As you may have noticed, I do not update my blog as often as I used to. The reason is that I intend to be more gentle and peaceful with myself in 2014. I pledged to myself only to write when I feel inspired to do so, and I do this week.
In the past few weeks, I have discovered a whole other dimension of myself – the non-striving dimension. In the past, even though it’s always been in me, I have had difficulty allowing this dimension to see the light of day. So what exactly is non-striving?
Without knowing it at the time, I ran into this concept the first time when I read Pirsig’s Zen and the Art of Motorcycle Maintenance as a senior in professor Larry Haas’ Philosophies East and West course at Muhlenberg College. The part I remember most vividly is the protagonist trying to let go of ego climbing, of acting out of a need to perform for others, or more truly, for himself. And he discovers this when he goes on a motorcycle trip (he calls it a “chataugua” – I probably butchered the spelling there – please forgive me, Pirsig).
Pirsig was successful in letting go of the need to perform, and I recently discovered that I too can do this when I create space for non-striving in my life. These are “places” I can go to leave behind my strong urge to perform, to strive. Don’t get me wrong – striving can be a very good thing. I have learned the striving in me is good when I strive for the joy of creating things that will benefit others and outlast me and when I learn new things.
Now back to non-striving spaces, where I find peace and I just flow. These spaces look different for each of us. For me. I create spaces for non-striving in my daily life. Some examples…
- Taking what I call a mental health break when I am work. I take 20+ minutes a day, when I can, to eat lunch by myself in our cafeteria, read personal emails, surf the Net, and see colleagues I don’t normally run into in meetings.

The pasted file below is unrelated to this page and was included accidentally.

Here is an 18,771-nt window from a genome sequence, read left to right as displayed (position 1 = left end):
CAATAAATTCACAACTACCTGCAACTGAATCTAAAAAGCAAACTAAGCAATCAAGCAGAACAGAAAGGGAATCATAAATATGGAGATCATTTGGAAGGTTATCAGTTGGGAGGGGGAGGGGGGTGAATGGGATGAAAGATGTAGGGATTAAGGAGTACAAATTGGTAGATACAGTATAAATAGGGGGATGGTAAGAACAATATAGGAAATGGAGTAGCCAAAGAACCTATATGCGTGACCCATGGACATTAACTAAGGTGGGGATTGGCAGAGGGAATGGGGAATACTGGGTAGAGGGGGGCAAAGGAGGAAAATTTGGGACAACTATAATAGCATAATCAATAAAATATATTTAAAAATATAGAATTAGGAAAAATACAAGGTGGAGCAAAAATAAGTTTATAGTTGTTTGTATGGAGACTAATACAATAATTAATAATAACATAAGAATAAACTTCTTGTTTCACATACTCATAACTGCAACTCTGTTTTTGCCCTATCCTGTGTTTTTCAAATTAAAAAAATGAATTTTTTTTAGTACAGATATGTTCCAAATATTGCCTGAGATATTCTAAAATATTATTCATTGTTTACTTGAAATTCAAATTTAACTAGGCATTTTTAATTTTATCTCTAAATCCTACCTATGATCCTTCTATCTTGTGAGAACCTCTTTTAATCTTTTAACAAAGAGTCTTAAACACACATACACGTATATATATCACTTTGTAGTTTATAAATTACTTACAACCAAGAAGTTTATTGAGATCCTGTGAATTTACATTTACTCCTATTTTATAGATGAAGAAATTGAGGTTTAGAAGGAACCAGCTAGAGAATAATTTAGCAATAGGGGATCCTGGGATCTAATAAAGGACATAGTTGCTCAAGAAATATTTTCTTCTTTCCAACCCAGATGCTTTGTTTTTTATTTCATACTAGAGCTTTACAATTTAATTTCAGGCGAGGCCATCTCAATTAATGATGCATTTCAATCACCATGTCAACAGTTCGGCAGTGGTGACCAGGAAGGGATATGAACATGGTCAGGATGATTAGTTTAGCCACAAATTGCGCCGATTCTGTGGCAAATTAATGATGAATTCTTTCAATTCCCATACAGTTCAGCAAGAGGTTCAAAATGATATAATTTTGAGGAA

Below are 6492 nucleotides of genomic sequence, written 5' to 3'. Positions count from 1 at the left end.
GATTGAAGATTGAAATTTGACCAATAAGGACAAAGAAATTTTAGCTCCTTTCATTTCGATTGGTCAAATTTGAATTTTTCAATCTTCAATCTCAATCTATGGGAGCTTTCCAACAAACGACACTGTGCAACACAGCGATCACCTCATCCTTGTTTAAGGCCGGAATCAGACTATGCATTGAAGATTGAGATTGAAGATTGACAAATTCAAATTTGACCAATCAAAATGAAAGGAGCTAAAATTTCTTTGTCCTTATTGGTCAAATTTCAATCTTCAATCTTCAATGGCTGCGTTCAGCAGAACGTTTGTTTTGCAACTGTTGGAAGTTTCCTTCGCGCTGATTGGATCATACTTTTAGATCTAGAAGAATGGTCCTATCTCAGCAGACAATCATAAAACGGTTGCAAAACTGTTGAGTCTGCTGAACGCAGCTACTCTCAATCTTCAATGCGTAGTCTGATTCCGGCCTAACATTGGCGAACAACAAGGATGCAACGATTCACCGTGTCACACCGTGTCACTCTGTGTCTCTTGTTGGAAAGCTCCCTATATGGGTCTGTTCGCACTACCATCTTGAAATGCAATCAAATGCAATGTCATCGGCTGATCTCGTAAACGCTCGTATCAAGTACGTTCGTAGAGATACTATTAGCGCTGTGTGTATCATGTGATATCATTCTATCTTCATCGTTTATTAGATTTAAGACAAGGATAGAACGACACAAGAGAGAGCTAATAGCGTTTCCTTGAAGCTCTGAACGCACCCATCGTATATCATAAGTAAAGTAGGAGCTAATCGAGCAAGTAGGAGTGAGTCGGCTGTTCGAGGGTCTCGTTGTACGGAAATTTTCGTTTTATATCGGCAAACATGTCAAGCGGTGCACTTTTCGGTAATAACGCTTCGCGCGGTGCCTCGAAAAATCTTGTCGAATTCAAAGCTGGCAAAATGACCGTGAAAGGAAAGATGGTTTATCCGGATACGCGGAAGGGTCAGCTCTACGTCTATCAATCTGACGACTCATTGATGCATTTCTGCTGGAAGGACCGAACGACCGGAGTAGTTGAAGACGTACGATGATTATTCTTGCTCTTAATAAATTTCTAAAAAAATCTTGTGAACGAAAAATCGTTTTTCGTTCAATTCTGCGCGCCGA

- Spending the first ten minutes of my train commute home reflecting on the day and processing what I learned about myself and the world.
- Going on a trip with no set itinerary. My partner and I recently did this in Austin, TX, and it was refreshing.
- Coaching others. I love hearing others’ stories and asking them questions that allow them to go deeper into themselves.
Actually, teaching needs its own paragraph for me to explain. Most who have met me know of my passion for education. I teach business ethics at a local university as a hobby (yes, it pays, but don’t tell the university that I’d do it for free!). Yet, teaching used to be a space in which I strived. I tried to top myself in every class – handing out candy, doing zany things, asking hard-hitting questions, anything. And I found that I am an even better teacher when I teach in a non-striving space. At a recent seminar, instead of preparing too much in advance and figuring out how I would outdo myself, I took the time 10 minutes before to meet my students, to learn of their fears and concerns, and as a result, I more naturally flowed in the teaching. I was able to connect my content to their immediate need. It was a powerful session. In fact, one student came up to me afterward and shared what was on her mind and in her heart. She cried. She told me I helped her understand that she is okay just the way she is and that it’s okay for her to follow her passion. That gave me great pause, because that result would not have been possible if I had taught in a striving space. She may have walked out with a smile on her face and candy in her belly, but she would not have been as transformed. I helped her transform because I chose non-striving.
And the best part of non-striving is that it has made me more mindful, secure in who I am, and stable. It allows me to engage with the world in a deeper, more peaceful way.
I hope I have peaked your interest with this post. Maybe you will think about creating non-striving spaces in your life. If you’d like to share one or more of them so we can all learn from you, please do in the comments section of this post.
I wish you and those closest to you a happy and peaceful 2014!